Posted by Daniel P Vigilante CPA and Profit Consultants

Seven Rules to Follow for Alimony and Taxes

Seven Rules to Follow for Alimony and Taxes

Also known as spousal maintenance, alimony is the payment from one spouse to the other after divorce. This payment helps the lower-earning spouse maintain the same standard of living after the divorce. 

Before paying, spouses can remove alimony fee, and recipients will need to report it as income. However, for divorce finalized after January 1, 2019, the rules have changed.

Is Alimony Tax Deductible?

As long as you finalize your divorce before January 1, 2019, alimony could be tax-deductible. Over the years, the Tax Cuts and Jobs Act (TCJA) is the primary tax reform in the United States, and its influence affected spousal support as well. 

The Date of Divorce Matters

For people that finalized their divorce before January 1, 2019, the spouse making the payment could report it as a tax deduction. The recipient as well must report and pay the tax on the alimony since the FG considers it as income.

If your divorce were pending after or on January 1, 2019, the IRS would not treat it as income to the receiving spouse. The paying spouse also will not take a deduction on what is paid every year.

What happens to Spousal Support Orders Created Before January 1, 2019; one might ask:

As long as the spouse follows some rules, the paying spouse could enjoy an alimony deduction for reporting purposes. To the recipient as well, they also must report the payment. For both parties, this is tax savings. Transferring alimony from a higher-earning spouse to the lower-earning one is a means of shifting income. The higher earner enjoys savings on money that will have been sent to Uncle Sam. The alimony payments also do not change the recipient's tax bracket.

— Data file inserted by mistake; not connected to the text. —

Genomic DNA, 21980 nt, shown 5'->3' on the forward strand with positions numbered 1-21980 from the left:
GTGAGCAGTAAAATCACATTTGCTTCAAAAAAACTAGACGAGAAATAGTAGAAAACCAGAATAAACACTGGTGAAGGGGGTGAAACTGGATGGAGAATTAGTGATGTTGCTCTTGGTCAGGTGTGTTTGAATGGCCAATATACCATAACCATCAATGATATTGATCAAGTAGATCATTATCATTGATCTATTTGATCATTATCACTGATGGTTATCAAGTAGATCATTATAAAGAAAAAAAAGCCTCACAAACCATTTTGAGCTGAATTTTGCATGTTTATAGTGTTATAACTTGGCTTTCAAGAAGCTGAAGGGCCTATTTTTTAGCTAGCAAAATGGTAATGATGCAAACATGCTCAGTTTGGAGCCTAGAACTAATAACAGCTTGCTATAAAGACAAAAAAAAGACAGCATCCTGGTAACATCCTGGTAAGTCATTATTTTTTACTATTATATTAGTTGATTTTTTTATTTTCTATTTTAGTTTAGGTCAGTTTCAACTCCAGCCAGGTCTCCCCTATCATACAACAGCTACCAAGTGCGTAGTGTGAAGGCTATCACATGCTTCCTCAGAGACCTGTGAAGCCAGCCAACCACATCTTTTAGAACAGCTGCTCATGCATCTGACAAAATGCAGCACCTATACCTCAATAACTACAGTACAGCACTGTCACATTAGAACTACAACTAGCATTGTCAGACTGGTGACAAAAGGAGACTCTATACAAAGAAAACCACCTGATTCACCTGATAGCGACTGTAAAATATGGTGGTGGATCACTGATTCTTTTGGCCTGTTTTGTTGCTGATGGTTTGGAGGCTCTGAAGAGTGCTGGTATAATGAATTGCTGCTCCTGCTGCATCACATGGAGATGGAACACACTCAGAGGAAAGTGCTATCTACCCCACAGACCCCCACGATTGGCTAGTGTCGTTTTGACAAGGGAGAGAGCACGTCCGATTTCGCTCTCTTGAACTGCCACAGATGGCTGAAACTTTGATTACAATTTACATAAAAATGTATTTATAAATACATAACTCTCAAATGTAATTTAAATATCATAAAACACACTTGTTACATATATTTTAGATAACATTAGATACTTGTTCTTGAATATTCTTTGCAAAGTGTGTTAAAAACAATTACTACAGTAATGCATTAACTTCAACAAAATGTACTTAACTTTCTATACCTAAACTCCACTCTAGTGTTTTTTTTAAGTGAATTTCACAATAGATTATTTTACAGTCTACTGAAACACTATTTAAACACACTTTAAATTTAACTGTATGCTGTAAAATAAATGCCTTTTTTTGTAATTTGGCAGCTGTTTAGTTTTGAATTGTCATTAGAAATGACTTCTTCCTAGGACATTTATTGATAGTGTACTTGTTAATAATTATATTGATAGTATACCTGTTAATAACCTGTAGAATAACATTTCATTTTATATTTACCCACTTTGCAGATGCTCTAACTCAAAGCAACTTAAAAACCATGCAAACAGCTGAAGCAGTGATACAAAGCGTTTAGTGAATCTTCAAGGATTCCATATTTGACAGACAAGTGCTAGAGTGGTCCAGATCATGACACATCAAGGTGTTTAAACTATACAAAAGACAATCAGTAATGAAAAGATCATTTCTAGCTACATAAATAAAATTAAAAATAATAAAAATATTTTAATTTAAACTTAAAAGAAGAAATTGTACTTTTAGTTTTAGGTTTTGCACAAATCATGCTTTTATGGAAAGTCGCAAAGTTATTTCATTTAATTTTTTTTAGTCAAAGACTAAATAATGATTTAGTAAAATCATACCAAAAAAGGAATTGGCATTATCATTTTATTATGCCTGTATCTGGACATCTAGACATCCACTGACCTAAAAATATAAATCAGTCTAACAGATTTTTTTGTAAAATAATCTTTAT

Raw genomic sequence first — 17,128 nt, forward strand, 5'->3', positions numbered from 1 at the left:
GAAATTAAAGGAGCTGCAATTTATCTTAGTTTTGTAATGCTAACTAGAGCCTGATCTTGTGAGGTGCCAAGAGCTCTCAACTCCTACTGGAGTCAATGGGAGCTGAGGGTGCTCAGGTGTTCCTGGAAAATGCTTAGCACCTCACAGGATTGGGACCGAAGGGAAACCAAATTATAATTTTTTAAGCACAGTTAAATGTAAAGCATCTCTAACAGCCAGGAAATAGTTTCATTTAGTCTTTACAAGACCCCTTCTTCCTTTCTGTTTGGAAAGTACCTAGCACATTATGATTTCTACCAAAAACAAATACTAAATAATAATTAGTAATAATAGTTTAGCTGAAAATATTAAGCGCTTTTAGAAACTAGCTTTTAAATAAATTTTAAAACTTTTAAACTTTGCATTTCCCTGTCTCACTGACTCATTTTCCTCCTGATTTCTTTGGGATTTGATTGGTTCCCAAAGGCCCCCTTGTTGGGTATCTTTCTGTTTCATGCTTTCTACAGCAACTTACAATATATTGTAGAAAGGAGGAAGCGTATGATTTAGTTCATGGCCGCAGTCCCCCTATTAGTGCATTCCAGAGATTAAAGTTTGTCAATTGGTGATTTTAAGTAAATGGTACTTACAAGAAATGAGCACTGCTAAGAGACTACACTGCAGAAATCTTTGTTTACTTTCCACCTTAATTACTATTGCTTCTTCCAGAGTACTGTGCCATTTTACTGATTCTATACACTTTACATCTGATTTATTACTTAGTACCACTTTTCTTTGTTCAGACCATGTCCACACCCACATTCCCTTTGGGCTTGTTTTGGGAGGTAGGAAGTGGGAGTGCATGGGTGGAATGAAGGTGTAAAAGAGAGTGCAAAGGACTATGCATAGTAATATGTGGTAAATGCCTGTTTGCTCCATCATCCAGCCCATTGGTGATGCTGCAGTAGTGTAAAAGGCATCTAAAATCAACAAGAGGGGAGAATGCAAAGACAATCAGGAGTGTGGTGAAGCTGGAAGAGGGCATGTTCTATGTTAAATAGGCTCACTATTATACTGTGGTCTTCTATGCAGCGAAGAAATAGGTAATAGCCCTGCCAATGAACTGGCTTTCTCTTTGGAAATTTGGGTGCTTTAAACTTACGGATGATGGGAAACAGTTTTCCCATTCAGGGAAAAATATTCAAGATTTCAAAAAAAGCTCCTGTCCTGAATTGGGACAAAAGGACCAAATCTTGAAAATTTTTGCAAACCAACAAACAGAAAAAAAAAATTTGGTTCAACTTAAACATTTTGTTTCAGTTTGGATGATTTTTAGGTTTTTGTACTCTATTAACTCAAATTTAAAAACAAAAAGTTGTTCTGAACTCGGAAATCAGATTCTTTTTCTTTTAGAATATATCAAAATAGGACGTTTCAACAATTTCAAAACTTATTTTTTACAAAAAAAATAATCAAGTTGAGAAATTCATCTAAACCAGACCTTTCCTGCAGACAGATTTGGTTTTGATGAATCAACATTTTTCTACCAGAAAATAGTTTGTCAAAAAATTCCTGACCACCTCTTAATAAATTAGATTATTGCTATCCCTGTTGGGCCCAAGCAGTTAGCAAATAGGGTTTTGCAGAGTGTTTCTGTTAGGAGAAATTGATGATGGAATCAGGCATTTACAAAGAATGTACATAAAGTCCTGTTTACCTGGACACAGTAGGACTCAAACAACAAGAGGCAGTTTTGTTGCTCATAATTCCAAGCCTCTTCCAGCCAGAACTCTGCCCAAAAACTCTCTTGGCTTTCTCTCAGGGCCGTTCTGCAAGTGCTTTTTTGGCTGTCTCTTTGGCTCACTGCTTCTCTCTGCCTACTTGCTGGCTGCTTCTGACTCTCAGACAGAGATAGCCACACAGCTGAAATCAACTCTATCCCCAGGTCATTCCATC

Many people will prefer if alimony is tax-deductible. There is, however, a choice. The tax implications favor some couples if the payment is nondeductible and nontaxable due to the tax consequence. A tax expert will help you know what your best bet is.

Making Sure Payments Are Tax-Deductible

You cannot, however, enjoy tax deductions on all alimony payments. There are seven rules for taxpayers that want to deduct alimony payments:

  1. Payments Should come in by cash or check. For the benefit of a spouse or former spouse, the alimony should come in via cash or check. However, you cannot deduct the value of alimony given in kind, for instance, a car you gave your spouse.


  1. Follow the Instructions and Classify Payments as tax-deductible. When you make a payment, make sure it aligns with the accompanying document like a court order, separation agreement, or divorce judgment. The document should reveal the exact amount you are paying and classify it as alimony, spousal maintenance, or spousal support. The report should also organize the payments as deductible by the paying spouse and taxable by the recipient spouse. 


  1. Payments cannot be classified as Child Support or Part of Property Settlement: You cannot deduct child support payments; the same way you do alimony. With this, make sure the alimony payments are not linked to the support of your kids. For instance, if one of the agreements you reach is that the alimony expires when your kid matures, the IRS might classify former alimony as child support that is nondeductible. You will now owe back taxes because Uncle Sam will disallow past alimony deductions. In the same manner, if Uncle Sam considers your payment as your portion of the marital property, it is not tax-deductible.


  1. Show that the recipient's death triggers payment: the alimony judgment must reveal that alimony payment ends when the recipient dies. According to the document, the obligation of the paying tax ends when the paying spouse dies. If the recipient remarries, the paying spouse can cancel the payment agreement.


  1. Living apart: for people living together with their spouse, the alimony payments are not tax-deductible. For the amount to qualify as tax-deductible, they must live apart.


  1. Do not file a tax return: you cannot deduct alimony payment if you and the spouse files a tax return. 


  2. Do not pay extra fees upfront: be sure to consider the IRS rules against front-loading – this is the payment of alimony that is due later.

Daniel P Vigilante CPA and Profit Consultants
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